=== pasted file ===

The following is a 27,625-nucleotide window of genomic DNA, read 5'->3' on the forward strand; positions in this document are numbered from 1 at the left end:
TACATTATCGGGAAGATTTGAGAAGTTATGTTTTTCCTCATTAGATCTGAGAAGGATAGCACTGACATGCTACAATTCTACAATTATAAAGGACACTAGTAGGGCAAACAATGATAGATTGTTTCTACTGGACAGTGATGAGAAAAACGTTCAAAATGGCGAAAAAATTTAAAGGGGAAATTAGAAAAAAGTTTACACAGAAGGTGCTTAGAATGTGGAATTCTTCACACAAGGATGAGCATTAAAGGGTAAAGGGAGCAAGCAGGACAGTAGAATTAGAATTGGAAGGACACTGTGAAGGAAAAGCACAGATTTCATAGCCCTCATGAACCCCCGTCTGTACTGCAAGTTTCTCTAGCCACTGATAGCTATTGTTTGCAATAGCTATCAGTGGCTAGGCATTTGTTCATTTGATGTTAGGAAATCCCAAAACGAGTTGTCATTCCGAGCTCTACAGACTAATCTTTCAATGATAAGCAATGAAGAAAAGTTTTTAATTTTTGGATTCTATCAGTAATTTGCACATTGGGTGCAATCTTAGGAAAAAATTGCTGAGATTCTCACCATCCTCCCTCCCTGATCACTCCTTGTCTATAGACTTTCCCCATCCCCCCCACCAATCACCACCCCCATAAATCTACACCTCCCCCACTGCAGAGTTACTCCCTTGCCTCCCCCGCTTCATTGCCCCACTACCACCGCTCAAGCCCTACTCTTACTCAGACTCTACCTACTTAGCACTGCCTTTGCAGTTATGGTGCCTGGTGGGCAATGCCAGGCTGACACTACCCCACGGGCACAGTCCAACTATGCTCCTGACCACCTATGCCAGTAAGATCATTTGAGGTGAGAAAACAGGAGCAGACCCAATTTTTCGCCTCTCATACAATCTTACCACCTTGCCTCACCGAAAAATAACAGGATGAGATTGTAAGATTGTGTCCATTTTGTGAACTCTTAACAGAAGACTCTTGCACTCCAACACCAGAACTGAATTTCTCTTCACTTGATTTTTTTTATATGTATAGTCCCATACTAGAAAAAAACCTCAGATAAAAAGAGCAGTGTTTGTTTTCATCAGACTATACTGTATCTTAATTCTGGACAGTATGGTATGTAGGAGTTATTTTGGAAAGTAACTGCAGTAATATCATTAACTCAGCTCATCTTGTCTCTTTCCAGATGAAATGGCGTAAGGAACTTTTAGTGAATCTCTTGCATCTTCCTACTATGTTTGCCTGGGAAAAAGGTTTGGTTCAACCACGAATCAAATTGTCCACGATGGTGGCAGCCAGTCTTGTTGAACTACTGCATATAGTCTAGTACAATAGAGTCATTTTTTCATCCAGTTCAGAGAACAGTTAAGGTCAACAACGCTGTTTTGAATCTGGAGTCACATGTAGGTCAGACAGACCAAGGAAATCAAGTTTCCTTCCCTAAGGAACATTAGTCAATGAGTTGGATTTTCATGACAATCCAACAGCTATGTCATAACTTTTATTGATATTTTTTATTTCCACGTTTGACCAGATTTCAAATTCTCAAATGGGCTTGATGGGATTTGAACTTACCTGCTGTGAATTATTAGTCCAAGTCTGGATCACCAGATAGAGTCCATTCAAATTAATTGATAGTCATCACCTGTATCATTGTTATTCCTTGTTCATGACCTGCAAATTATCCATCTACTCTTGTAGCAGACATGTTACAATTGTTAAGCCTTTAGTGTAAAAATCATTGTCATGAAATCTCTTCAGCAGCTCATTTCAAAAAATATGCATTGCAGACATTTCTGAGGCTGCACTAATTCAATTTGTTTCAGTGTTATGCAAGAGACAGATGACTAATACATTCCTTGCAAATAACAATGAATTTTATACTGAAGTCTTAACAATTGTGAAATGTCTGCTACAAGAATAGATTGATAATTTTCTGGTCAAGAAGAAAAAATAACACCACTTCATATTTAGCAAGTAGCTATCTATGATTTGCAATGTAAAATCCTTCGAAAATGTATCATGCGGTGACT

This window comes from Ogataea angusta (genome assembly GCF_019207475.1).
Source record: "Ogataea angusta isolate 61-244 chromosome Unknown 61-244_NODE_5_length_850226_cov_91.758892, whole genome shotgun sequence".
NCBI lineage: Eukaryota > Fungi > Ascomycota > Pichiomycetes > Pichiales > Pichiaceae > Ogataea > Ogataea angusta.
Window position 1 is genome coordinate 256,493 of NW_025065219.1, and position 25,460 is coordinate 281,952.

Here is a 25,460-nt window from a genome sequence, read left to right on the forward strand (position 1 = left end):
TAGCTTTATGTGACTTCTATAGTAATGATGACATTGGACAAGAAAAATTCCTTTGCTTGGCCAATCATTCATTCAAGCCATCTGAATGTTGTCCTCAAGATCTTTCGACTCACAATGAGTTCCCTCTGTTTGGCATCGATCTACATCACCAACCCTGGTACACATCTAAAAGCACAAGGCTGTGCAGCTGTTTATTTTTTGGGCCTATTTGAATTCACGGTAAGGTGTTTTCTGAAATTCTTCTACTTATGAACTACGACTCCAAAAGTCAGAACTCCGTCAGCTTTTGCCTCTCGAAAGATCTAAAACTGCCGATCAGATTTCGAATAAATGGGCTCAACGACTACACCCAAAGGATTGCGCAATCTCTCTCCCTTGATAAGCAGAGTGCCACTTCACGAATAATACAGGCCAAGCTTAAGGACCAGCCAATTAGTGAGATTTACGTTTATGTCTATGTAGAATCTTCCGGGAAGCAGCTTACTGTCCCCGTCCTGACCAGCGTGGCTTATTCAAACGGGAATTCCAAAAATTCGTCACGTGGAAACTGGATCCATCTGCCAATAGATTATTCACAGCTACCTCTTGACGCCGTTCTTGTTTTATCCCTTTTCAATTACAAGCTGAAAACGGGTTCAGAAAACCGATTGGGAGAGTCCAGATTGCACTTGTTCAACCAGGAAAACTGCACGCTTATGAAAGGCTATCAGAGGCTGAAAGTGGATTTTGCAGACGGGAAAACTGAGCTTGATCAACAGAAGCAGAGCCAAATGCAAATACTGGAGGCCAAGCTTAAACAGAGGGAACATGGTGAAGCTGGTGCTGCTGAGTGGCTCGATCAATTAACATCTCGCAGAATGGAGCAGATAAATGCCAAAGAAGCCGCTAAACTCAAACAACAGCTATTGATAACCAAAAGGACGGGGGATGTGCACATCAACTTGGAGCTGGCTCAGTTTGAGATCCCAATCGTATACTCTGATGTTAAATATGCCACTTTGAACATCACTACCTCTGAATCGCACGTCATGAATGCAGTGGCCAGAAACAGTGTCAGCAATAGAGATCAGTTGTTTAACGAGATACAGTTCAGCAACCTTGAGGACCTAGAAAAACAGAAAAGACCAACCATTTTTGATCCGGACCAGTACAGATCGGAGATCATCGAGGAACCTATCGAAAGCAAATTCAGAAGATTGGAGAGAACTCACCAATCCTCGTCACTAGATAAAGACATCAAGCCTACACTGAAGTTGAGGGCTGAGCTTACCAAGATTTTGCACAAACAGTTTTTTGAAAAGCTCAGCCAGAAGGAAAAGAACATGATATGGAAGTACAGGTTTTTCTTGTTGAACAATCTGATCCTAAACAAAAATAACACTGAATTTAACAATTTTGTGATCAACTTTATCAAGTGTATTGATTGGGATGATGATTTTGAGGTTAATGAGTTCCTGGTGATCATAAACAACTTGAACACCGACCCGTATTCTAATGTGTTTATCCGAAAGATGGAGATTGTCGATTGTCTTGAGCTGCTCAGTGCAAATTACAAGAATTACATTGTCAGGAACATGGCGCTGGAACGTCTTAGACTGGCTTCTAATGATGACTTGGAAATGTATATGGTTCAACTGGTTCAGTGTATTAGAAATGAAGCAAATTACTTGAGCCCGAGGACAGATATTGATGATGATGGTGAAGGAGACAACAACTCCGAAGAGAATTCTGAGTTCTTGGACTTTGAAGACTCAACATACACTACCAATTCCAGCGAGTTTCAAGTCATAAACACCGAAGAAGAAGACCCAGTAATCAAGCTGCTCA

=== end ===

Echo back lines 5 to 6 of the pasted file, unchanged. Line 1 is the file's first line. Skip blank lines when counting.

NCBI lineage: Eukaryota > Fungi > Ascomycota > Pichiomycetes > Pichiales > Pichiaceae > Ogataea > Ogataea angusta.
Window position 1 is genome coordinate 256,493 of NW_025065219.1, and position 25,460 is coordinate 281,952.